Attack of the Bloated Mailbox: The USPS Wants More Direct Mail - Should You?

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by Ron Daly

We've all heard about the troubles the postal service has faced these last few years. The recently reported loss of $5.1 Billion in 2011 doesn't give one much hope that the ailing institution can survive, but they're not going down without a fight. 

The USPS is making a push to get more merchants involved in direct mail campaigns. They're incentivising the prices for a product called "Every Door Direct Mail". They don't need your name or address - the pieces go to every mailbox in a given zip code. The USPS is hoping to make at least $750 million in revenue...that's roughly 14% of what it lost last year. 

So, what you have is a product that's cluttering up mailboxes for everyone, unsolicited, that's going to generate millions in revenue for an organization billions in the hole.

And where's the consumer in all this? Can they opt-out of mailings they didn't ask for anyway? Do we not have a choice in the matter? 

Now, obviously, I'm biased - for twelve years, I've been preaching a reduction in wasteful paper in every area of the credit union. But even as a consumer, this is disappointing. I could go without a Saturday delivery if it meant not getting a mailbox filled to the brim with coupons I won't use. And yes, "couponing" is a popular hobby, but even those people with shopping carts full of deoderant and beef jerky can't possibly need this many extra coupons...can they? 

Beware of the bloated mailbox. There may not be anything we can do to stop it. 

February 02, 2012

Everybody's Reviewing It! Why Gen-Y Depends on Other People's Opinions Online

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by Ron Daly 

Ah, Gen-Y - the "El Dorado" of marketing demographics. People are hazy about where they are, what they do, and the richness of the treasures they possess. And after about five years of hearing how critical it is to win over the Gen-Y crowd, we get a little insight into how they buy and behave with their money.

One of the critical things a business (or credit union?) must do, according to a study done by Bazaarvoice, is point Millennials to user reviews (which they describe as "user generated content", or "UGC"). The opinions of other online users of a product or service weight heavy, particularly with regards to electronics. They're more eager to hear from people with "relevant experience" and they're three times as likely as the Baby Boomers to ask for people's opinions on a social media network.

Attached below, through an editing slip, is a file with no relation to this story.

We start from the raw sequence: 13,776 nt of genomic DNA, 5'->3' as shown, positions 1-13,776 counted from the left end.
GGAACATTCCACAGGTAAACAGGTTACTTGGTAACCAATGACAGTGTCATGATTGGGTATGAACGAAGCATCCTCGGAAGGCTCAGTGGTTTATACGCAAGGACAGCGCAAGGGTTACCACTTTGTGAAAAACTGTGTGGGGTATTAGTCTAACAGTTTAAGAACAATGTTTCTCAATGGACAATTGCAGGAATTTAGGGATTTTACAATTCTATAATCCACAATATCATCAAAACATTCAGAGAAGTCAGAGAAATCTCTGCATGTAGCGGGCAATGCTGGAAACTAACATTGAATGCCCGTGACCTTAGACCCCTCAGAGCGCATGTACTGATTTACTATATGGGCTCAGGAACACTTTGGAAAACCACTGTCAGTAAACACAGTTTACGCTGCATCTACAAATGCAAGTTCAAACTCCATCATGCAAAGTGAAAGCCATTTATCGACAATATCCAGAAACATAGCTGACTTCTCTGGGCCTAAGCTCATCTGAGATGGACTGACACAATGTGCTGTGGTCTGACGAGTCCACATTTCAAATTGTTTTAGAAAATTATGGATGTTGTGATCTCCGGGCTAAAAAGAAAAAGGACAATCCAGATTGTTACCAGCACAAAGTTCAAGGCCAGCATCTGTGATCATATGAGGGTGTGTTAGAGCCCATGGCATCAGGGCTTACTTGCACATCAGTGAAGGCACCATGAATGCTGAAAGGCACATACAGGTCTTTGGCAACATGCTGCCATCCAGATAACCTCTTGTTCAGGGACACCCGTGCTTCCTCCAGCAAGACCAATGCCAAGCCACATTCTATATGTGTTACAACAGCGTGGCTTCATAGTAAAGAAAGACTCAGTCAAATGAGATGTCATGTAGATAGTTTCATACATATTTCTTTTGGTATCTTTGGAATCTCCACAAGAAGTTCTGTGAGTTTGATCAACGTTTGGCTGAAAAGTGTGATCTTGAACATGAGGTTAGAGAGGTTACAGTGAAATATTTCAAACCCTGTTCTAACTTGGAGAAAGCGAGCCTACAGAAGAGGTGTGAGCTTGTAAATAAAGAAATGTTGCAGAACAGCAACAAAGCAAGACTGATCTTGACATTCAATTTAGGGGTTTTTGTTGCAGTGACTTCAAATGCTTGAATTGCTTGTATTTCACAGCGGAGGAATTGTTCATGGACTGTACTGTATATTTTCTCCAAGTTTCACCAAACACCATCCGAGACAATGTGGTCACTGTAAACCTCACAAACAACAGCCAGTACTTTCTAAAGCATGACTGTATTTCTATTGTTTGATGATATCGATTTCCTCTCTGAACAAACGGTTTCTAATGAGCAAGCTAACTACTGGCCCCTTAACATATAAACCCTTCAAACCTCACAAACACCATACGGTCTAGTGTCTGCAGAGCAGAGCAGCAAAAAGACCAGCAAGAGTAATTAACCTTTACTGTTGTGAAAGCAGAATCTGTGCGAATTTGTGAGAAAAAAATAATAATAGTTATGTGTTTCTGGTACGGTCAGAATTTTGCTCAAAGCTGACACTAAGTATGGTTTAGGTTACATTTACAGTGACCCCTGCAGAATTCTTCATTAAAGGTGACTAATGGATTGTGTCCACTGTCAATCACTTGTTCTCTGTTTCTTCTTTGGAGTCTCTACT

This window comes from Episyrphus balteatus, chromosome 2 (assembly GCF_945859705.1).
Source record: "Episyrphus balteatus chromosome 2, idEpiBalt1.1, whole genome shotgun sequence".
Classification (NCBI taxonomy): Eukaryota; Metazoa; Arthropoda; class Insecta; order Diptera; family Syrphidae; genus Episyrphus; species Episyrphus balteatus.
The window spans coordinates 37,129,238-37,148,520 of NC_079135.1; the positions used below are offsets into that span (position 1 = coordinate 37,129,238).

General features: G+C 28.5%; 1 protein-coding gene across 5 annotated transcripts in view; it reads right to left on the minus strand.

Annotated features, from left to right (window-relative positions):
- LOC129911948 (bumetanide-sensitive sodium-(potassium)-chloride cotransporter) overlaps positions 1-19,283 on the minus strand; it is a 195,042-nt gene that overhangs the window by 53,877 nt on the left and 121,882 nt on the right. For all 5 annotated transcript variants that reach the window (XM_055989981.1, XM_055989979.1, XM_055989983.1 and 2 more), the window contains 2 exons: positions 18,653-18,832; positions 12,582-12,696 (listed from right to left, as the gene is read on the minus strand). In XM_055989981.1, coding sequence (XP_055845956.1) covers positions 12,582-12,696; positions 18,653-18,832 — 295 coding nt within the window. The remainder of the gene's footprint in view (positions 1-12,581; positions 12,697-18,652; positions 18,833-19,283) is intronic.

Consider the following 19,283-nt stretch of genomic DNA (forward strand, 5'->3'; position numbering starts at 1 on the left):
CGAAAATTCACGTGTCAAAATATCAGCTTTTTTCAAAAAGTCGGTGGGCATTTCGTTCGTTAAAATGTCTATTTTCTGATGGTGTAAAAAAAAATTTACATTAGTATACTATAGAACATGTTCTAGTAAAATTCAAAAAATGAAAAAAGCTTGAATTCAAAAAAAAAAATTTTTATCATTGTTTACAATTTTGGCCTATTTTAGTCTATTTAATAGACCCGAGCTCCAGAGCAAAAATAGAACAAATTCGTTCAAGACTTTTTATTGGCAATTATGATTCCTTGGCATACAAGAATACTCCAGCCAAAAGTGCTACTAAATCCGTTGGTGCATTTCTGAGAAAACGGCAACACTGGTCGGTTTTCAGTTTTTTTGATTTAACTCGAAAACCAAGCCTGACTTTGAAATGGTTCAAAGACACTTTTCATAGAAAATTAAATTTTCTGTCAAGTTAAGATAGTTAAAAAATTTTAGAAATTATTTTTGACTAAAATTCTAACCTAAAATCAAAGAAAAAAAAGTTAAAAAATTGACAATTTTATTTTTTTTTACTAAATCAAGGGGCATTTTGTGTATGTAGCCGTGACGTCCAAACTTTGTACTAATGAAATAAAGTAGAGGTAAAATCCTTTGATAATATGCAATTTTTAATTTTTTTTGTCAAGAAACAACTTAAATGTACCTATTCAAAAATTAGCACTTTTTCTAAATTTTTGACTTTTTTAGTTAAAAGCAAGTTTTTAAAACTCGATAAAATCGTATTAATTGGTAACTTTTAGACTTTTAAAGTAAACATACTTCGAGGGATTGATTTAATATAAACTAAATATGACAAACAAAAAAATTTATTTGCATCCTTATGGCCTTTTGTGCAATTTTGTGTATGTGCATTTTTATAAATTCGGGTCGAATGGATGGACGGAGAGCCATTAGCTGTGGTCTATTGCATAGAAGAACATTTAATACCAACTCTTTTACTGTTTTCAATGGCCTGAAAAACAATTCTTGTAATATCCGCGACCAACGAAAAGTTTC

Why would the opinion of someone a Gen-Yer has never met mean more than their real-world friends and family? Well, in the real world, maybe not. If someone runs up to you on the street and screams "BUY AN iPHONE!", it might not make you break out your wallet right then and there. But when Bazaarvoice means "stranger", I'm pretty sure they mean a "reviewer". And what does a review have? 

  • A star rating - Quick and easy. If there are five possible stars and three of those stars are filled, that's a metric. There are typically a row of those stars followed by a number in parentheses indicating how MANY people have responded/rated that product. If a product has four-of-five stars and a thousand reviewers, well, that product is probably pretty good.
  • Short write-ups - A short review says a heck of a lot. If it's thoughtful and fully formed, it tells you the reviewer took their time and is a smart, well-informed consumer. If it says "Dis produkt is h0rrible, teh wackness"? That person's probably not so trustworthy. 
  • A link back to more information - Some online channels will give you permission to see other things that reviewers have reviewed on that site. This helps you figure out whether a person is ALWAYS negative or just negative about the thing you want to buy. 

Online reviews are interesting and helpful because not only are you evaluating a product, you're evaluating its users. But you don't see a lot of online reviews on a CU's website, do you? At least, I don't. 

Why is that? 

According to that same study (presented in a friendly little infographic on this site), 29% of millenials won't make a decision about credit cards or insurance without feedback from other users. Maybe more important: 

"Most Millennials say companies that include customer feedback on their websites are "honest" (66%) and "credible" (53%). "